Academic journal article German Quarterly

Is Literature Still Central to German Studies?

Academic journal article German Quarterly

Is Literature Still Central to German Studies?

Article excerpt

"Literature" versus "Culture"

Literature has always stood in need of being justified. What should be special about its precarious position in German studies? Before I attempt an outline of its shifting fortunes within the discipline of German in the United States in recent decades, I need to recall Wolfgang Iser's reminder: "Since Aristotle we have grown accustomed to a branch of criticism that strives to analyze just what literature should be or should achieve."1 Looking at the recent traffic in theories that has blossomed by questioning these justifications of literature, I cannot but conclude that both justifications and their counterarguments constitute & healthy part of our profession and to generate another assessment is just grist for the mill.

And yet, literature's fortunes have indeed shifted in recent decades, in society as well as in academe. While we cannot account for the loss of literature's privileged position in the information society, we can account for the challenge to its centrality in the discipline of German through the promotion of cultural studies in general and German Studies as an interdisciplinary venture in particular. For a long time, the inner-disciplinary aggravations originated in the turf battles between language and literature instruction. These battles are still relevant but have been superseded by attempts to promote or construct the replacement of "literature" as core of the discipline by "culture." Against the traditional high-culture associations of the term literature, "culture" has a more equalizing and encompassing ring, a more up-to-date and thus more inviting cachet. But one might ask: What is wrong with high-culture associations? Consider the following.

What Literature Used to Be


Literature (in German traditionally "Dichtung") represented universal values. Its study illuminated its humanistic-humanizing-mission. The universalist claim of literature was both a given (canonized in the line from Homer to Shakespeare to Goethe to Tolstoi) and a project (pursued in the individual experience of listening, reading, and viewing). The definition of literature (Dichtung) as a higher pursuit reflected the step beyond 'mere' functional, commercial, and entertainment purposes of texts.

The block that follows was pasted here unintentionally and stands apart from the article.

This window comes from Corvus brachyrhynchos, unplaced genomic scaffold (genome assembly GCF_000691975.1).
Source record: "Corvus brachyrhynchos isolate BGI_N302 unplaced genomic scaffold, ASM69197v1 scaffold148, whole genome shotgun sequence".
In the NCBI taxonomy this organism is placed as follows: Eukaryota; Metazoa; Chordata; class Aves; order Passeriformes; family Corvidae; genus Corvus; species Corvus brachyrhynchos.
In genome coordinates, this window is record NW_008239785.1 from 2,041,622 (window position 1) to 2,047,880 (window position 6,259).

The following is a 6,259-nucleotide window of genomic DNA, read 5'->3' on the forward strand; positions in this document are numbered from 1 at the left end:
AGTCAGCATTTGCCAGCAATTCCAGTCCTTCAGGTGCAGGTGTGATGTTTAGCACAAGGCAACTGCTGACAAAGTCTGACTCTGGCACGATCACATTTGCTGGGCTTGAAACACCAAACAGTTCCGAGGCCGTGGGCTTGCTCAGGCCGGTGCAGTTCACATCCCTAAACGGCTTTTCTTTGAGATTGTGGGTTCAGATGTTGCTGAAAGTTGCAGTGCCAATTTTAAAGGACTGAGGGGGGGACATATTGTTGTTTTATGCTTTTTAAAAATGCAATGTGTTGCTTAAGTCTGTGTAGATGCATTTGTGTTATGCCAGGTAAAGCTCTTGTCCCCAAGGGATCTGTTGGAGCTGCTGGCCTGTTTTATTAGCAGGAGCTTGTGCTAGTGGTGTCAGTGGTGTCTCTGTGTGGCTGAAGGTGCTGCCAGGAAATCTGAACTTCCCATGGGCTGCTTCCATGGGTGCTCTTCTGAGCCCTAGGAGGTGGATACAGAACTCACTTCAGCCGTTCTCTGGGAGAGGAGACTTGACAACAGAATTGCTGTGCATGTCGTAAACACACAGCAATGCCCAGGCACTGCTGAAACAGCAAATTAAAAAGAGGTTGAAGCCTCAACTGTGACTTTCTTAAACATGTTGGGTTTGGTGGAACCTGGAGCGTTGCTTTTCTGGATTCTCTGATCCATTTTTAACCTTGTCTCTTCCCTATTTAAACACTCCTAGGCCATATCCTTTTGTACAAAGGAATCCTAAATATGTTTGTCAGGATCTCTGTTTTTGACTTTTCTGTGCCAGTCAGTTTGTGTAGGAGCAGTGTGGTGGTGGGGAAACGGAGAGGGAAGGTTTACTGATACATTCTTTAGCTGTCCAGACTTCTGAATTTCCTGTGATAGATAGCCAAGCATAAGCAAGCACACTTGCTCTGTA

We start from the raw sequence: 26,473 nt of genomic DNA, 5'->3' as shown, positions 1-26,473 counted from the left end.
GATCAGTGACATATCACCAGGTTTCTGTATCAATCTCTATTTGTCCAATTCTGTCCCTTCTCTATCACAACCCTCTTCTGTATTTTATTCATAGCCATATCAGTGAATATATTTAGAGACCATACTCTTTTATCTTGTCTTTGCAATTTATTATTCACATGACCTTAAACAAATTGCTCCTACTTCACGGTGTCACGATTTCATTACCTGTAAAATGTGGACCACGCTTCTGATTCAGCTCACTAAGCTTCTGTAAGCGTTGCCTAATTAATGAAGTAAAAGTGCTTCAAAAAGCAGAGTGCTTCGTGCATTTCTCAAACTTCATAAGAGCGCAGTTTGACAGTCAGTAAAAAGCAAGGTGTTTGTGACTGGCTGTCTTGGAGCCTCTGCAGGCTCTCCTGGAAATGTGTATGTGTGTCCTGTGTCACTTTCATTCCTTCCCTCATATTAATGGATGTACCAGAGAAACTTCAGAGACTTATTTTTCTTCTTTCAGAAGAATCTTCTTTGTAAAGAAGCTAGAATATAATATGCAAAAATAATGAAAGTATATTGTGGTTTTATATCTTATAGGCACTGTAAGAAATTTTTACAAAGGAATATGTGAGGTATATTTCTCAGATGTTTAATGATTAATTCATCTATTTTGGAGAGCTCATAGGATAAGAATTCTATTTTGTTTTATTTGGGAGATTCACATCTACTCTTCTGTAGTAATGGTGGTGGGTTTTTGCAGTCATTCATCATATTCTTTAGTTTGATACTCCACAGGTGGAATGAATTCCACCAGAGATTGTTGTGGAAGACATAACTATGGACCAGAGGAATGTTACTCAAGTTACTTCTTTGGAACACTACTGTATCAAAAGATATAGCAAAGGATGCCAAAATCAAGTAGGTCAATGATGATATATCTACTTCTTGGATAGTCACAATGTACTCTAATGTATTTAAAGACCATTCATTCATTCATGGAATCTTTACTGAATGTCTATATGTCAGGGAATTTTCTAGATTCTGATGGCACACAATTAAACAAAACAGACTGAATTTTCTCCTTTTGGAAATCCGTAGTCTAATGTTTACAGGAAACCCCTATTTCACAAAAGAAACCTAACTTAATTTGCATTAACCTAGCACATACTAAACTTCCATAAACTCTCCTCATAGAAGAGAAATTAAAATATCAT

Literature offered the intellectual (spiritual) key to the understanding of other nations. Works like Faust, Madame Bovary, War and Peace were considered to encompass German, French, or Russian culture. Furthermore, by learning the other language and understanding its literature, one experienced the universality of the humanistic message through a different medium. Faust's foreignness for Americans did not stand in the way of the work's universalist message, on the contrary.


Reading and interpreting literature in a foreign language as part of the humanities curriculum indicated a form of academic mastery. The mastery was defined by the advancement beyond language acquisition but also by the self-created (individually maintained) access to the other culture. After philology had provided legitimacy to the discipline far into the twentieth century, mastery of literature took over the role of the core subject in German, separating itself from intrinsic linguistic studies.

What Has Happened?


While the universalist claim remained ingrained in national cultures, in the English as well as in the French or German, literature has lost the privileged position for its articulation and perception. In Robert Scholes' words: "Literature which once represented universal values is now seen as representing values that are more local, historical, connected to particular times and places, to particular groups and their interests."2 Foreignness in literature has become localized, not another guarantor of universalism. Instead it has become a guarantor of a boundary-crossing identity, lifting alterity on a par with or above universalism. …

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